In Paul Turner's Blog by Paul Turner

Q: At the liturgy workshop yesterday, you said that we could take a cue from the Holy Thursday Mass at which we genuflect after placing the ciborium inside the tabernacle but before closing the door, and so while we would not genuflect when retrieving the reserve, we would genuflect after reposing it but before closing the tabernacle door.

Upon returning home, I looked up the Holy Thursday Mass, and I could not find that rubric.  Would you kindly point me to it at your convenience?  The closest I could find were nn. 37–40 in the Mass of the Lord’s Supper (Roman Missal).  Specifically, nn. 39, 40 state that at the place of repose “the Deacon or the Priest himself places the Sacrament in the tabernacle and closes the door,” then “After a period of adoration in silence, the Priest and ministers genuflect and return to the sacristy.”

In any case, the place of repose is outside the sanctuary, and so it seems to me that whatever it might say would not necessarily apply for a tabernacle that is in the sanctuary.  Thus, I would fall back to GIRM, 274, and the principle that you stated at the beginning of the workshop (paraphrase): “Do what it says; don’t do what it does not say”: and advocate that one does not genuflect to the tabernacle during Mass when either retrieving or reposing the reserve if the tabernacle is in the sanctuary.  (One would genuflect, however, if the tabernacle were located outside the sanctuary.)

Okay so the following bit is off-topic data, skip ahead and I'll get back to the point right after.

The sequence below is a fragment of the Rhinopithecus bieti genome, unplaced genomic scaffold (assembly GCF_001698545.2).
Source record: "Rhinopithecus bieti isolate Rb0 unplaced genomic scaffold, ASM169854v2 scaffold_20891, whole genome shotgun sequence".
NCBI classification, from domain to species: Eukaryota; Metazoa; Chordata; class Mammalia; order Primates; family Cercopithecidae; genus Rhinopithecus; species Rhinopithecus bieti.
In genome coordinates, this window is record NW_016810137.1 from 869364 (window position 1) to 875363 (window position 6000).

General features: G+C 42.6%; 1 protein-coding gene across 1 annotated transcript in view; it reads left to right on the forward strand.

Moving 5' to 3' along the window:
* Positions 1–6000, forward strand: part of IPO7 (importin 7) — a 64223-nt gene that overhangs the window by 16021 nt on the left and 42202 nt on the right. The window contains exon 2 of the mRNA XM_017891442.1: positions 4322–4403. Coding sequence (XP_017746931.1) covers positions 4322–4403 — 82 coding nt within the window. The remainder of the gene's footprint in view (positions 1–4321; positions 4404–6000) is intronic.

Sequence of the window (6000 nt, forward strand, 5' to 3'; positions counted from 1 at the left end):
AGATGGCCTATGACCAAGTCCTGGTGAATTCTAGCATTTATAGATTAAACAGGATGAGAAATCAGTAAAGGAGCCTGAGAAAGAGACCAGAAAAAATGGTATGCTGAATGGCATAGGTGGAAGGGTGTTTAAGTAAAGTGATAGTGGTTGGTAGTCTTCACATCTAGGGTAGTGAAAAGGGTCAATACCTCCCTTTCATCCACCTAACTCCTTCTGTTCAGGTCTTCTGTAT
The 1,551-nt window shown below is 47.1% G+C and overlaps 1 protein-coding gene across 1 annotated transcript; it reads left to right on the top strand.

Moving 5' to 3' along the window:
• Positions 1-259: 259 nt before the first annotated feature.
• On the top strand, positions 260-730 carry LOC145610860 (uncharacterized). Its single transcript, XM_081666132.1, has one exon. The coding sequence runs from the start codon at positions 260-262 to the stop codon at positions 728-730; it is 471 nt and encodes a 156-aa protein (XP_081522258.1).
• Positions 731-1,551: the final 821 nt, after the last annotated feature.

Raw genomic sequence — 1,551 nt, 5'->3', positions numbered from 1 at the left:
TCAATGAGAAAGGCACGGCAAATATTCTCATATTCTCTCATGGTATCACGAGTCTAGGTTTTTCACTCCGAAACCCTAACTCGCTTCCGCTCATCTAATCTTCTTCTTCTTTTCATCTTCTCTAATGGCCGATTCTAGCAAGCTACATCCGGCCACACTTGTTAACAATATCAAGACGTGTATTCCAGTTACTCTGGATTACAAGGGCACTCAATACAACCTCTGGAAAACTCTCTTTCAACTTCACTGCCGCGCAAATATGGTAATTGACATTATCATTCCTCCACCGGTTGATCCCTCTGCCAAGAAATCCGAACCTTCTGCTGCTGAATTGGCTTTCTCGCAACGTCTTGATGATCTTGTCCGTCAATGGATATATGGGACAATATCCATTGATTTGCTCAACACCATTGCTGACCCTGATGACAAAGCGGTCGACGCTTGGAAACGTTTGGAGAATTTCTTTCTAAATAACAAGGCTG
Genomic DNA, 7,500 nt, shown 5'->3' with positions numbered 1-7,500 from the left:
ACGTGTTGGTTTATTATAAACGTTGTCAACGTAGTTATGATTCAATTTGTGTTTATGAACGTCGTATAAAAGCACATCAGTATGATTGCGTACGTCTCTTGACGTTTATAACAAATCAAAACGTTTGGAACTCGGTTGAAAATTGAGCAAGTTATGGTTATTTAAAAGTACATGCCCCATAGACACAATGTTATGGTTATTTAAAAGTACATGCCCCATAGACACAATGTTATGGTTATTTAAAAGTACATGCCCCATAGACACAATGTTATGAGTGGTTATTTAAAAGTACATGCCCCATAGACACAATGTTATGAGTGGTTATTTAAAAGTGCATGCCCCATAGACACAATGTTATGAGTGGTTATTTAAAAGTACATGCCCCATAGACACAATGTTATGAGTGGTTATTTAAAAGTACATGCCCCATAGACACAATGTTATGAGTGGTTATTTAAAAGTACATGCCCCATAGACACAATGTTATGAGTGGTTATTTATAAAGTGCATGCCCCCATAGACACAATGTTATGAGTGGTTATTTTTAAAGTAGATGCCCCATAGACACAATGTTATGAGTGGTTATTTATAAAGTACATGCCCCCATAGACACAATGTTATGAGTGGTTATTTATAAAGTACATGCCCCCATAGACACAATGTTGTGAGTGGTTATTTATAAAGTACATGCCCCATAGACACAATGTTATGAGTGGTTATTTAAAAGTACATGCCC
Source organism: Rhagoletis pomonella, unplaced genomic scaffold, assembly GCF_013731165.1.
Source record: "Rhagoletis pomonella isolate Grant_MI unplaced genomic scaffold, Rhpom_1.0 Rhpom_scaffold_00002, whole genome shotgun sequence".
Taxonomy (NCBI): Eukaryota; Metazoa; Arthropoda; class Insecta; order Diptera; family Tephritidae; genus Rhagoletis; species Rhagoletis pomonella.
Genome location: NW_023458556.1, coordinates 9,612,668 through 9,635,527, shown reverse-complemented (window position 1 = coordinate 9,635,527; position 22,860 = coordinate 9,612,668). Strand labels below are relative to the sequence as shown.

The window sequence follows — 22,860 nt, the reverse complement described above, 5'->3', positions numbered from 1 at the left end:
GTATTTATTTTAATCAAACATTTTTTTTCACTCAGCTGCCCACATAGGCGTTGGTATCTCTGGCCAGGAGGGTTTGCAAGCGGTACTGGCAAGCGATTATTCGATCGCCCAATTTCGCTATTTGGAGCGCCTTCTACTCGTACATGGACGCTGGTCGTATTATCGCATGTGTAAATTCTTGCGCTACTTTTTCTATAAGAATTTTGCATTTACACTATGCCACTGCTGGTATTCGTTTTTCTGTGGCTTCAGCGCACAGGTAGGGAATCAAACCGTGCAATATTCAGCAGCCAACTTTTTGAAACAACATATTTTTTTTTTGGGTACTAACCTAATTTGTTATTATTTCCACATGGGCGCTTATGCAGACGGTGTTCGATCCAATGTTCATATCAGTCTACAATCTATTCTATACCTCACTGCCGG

Thank you, and God’s graces to you.

With great esteem for you and your work in the liturgy,


A: Thanks for pointing this out. I was thinking of paragraph 39, which calls for the ministers to kneel and incense while the tabernacle door is open. You’re right that that’s not a genuflection, but it does indicate that reverence is given to the Sacrament, rather than the tabernacle, and one takes advantage of the open door to do it more clearly.

The missal doesn’t imagine that we’re using the tabernacle at all for Mass, though it does instruct priests either to consume or to repose the hosts that remain after communion (GIRM 163). Shy of any instruction about gestures at that point, you could certainly make an argument that no reverence is needed, and that all will genuflect to the tabernacle anyway at the end of the service or before leaving the church.